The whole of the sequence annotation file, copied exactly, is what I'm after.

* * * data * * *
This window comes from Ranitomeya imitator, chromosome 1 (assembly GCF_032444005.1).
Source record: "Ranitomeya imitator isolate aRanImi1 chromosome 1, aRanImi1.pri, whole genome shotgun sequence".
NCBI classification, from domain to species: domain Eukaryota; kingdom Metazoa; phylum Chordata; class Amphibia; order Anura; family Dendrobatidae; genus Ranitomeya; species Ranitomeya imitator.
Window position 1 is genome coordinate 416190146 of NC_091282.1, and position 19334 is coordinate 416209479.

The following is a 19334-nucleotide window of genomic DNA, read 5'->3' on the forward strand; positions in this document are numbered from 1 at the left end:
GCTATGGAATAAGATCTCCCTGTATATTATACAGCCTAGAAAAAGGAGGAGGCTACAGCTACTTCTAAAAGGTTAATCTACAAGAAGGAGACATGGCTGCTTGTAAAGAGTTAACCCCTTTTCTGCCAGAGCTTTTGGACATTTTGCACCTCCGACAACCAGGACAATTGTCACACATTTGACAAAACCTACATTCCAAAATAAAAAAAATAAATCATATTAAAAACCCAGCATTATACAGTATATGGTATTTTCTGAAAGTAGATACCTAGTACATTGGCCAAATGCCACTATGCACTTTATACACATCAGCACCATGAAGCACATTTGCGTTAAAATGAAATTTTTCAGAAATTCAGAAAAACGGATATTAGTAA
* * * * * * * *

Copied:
This window comes from Ranitomeya imitator, chromosome 1 (assembly GCF_032444005.1).
Source record: "Ranitomeya imitator isolate aRanImi1 chromosome 1, aRanImi1.pri, whole genome shotgun sequence".
NCBI classification, from domain to species: domain Eukaryota; kingdom Metazoa; phylum Chordata; class Amphibia; order Anura; family Dendrobatidae; genus Ranitomeya; species Ranitomeya imitator.
Window position 1 is genome coordinate 416190146 of NC_091282.1, and position 19334 is coordinate 416209479.

The following is a 19334-nucleotide window of genomic DNA, read 5'->3' on the forward strand; positions in this document are numbered from 1 at the left end:
GCTATGGAATAAGATCTCCCTGTATATTATACAGCCTAGAAAAAGGAGGAGGCTACAGCTACTTCTAAAAGGTTAATCTACAAGAAGGAGACATGGCTGCTTGTAAAGAGTTAACCCCTTTTCTGCCAGAGCTTTTGGACATTTTGCACCTCCGACAACCAGGACAATTGTCACACATTTGACAAAACCTACATTCCAAAATAAAAAAAATAAATCATATTAAAAACCCAGCATTATACAGTATATGGTATTTTCTGAAAGTAGATACCTAGTACATTGGCCAAATGCCACTATGCACTTTATACACATCAGCACCATGAAGCACATTTGCGTTAAAATGAAATTTTTCAGAAATTCAGAAAAACGGATATTAGTAA